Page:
Flavors in an Allergen-Free World

Contact Author Sandrine Dauphin
Fill out my online form.

The most important factor that affects the development of an allergy and makes it difficult to study the population affected is the lack of a standard methodology.

In the past five years, “free-from” products have increased in popularity, especially those with claims related to being allergen-free. The market in gluten-free products alone is expected to reach a CAGR of 9.2% for the period 2020-2027a.

This tendency demonstrates that more people are suffering from food allergies. However, these numbers should be taken with care. On the one hand, these products have become mainstream because consumers, even those who do not have an allergy, consider them healthier than their regular counterparts. On the other hand, scientists who specialize in studying food hypersensitivity face multiple hurdles. Either way, it is a growing concern affecting the entire food industry supply chain. Due to the increasing use of natural flavors, this article hosts a particular focus on extracts.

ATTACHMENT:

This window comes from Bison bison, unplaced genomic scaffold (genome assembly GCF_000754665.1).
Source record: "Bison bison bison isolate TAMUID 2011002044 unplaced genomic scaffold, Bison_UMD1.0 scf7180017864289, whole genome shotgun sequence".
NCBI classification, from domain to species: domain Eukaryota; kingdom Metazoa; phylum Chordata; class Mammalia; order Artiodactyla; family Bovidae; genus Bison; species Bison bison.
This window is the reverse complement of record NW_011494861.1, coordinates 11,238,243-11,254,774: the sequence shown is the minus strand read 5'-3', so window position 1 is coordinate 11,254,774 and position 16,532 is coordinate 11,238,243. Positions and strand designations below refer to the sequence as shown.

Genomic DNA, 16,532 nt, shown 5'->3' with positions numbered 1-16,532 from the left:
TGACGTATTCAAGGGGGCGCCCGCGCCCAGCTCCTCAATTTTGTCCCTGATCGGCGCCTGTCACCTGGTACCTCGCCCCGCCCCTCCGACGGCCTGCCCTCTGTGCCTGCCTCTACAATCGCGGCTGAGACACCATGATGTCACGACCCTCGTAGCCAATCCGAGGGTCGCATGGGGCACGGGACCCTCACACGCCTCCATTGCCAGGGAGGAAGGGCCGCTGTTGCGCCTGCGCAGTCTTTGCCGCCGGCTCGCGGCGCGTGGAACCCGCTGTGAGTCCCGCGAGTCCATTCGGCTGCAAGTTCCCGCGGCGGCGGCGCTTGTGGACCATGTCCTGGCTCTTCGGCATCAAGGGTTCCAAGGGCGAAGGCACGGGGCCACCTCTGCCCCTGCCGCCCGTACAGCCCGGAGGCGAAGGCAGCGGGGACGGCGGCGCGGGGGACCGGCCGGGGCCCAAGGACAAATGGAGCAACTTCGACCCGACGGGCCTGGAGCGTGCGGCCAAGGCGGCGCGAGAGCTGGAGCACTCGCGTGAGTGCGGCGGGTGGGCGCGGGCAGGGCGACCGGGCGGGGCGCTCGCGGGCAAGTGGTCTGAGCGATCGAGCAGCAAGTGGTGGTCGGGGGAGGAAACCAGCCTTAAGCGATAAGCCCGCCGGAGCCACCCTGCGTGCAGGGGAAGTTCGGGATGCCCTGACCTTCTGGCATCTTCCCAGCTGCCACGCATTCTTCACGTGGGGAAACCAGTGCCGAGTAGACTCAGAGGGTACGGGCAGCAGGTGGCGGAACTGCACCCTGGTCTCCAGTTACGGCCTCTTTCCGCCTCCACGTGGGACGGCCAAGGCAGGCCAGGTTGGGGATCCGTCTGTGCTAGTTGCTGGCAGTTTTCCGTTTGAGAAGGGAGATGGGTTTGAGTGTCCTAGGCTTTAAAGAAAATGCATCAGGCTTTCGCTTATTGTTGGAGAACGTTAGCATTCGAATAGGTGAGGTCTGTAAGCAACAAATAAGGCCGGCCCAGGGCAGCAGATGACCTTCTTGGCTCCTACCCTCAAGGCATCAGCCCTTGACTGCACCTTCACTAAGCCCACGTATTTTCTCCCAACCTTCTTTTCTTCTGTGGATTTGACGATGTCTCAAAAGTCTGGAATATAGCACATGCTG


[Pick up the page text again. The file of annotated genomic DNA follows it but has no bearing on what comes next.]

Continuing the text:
Allergy, Intolerance and Prevalence

Food allergy is an immune reaction triggered by a protein present in certain foodstuffs, while food intolerance is a non-immunological responseb of the body to a specific food component. Peanut allergy and lactose intolerance are probably the most representative examples.

Many factors, such as age, environment or eating habits can affect the development of an allergy and make it difficult to study the population affected. But the most important factor is probably the lack of a standard methodology: some studies focus on the analysis and quantification of allergen-specific immunoglobulin E (sIgE) or on Skin Prick testing (SPT), others are based on clinical history, self-reporting and even on health insurance claims.1 High costs and high risks for the patient also explain why it is so complicated to obtain a precise picture of the people affected.


  1. Loh W, Tang MLK. The Epidemiology of Food Allergy in the Global Context. Int J Environ Res Public Health. 2018 Sep 18;15(9):2043. doi: 10.3390/ijerph15092043. PMID: 30231558; PMCID: PMC6163515.


For the full article, please check out the Perfumer & Flavorist+ August 2021 issue.